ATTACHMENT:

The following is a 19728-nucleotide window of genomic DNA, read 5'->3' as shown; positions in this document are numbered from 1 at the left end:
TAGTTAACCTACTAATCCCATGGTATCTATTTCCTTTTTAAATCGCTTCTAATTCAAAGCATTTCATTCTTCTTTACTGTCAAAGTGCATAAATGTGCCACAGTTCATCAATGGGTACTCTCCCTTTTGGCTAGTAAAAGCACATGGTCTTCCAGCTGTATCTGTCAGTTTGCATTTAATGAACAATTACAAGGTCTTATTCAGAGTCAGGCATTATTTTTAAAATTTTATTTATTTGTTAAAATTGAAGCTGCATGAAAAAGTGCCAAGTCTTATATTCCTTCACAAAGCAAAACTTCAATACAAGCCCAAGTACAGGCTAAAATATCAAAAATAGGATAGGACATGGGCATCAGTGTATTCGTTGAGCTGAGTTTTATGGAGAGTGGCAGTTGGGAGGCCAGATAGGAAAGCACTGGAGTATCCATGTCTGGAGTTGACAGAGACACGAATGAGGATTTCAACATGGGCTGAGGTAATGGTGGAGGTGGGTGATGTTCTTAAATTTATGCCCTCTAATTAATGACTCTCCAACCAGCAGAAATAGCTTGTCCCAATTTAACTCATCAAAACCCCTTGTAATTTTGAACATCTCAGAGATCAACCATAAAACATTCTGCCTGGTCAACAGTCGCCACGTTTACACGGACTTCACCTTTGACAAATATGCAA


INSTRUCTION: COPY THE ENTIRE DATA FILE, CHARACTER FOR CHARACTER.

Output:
The following is a 19728-nucleotide window of genomic DNA, read 5'->3' as shown; positions in this document are numbered from 1 at the left end:
TAGTTAACCTACTAATCCCATGGTATCTATTTCCTTTTTAAATCGCTTCTAATTCAAAGCATTTCATTCTTCTTTACTGTCAAAGTGCATAAATGTGCCACAGTTCATCAATGGGTACTCTCCCTTTTGGCTAGTAAAAGCACATGGTCTTCCAGCTGTATCTGTCAGTTTGCATTTAATGAACAATTACAAGGTCTTATTCAGAGTCAGGCATTATTTTTAAAATTTTATTTATTTGTTAAAATTGAAGCTGCATGAAAAAGTGCCAAGTCTTATATTCCTTCACAAAGCAAAACTTCAATACAAGCCCAAGTACAGGCTAAAATATCAAAAATAGGATAGGACATGGGCATCAGTGTATTCGTTGAGCTGAGTTTTATGGAGAGTGGCAGTTGGGAGGCCAGATAGGAAAGCACTGGAGTATCCATGTCTGGAGTTGACAGAGACACGAATGAGGATTTCAACATGGGCTGAGGTAATGGTGGAGGTGGGTGATGTTCTTAAATTTATGCCCTCTAATTAATGACTCTCCAACCAGCAGAAATAGCTTGTCCCAATTTAACTCATCAAAACCCCTTGTAATTTTGAACATCTCAGAGATCAACCATAAAACATTCTGCCTGGTCAACAGTCGCCACGTTTACACGGACTTCACCTTTGACAAATATGCAA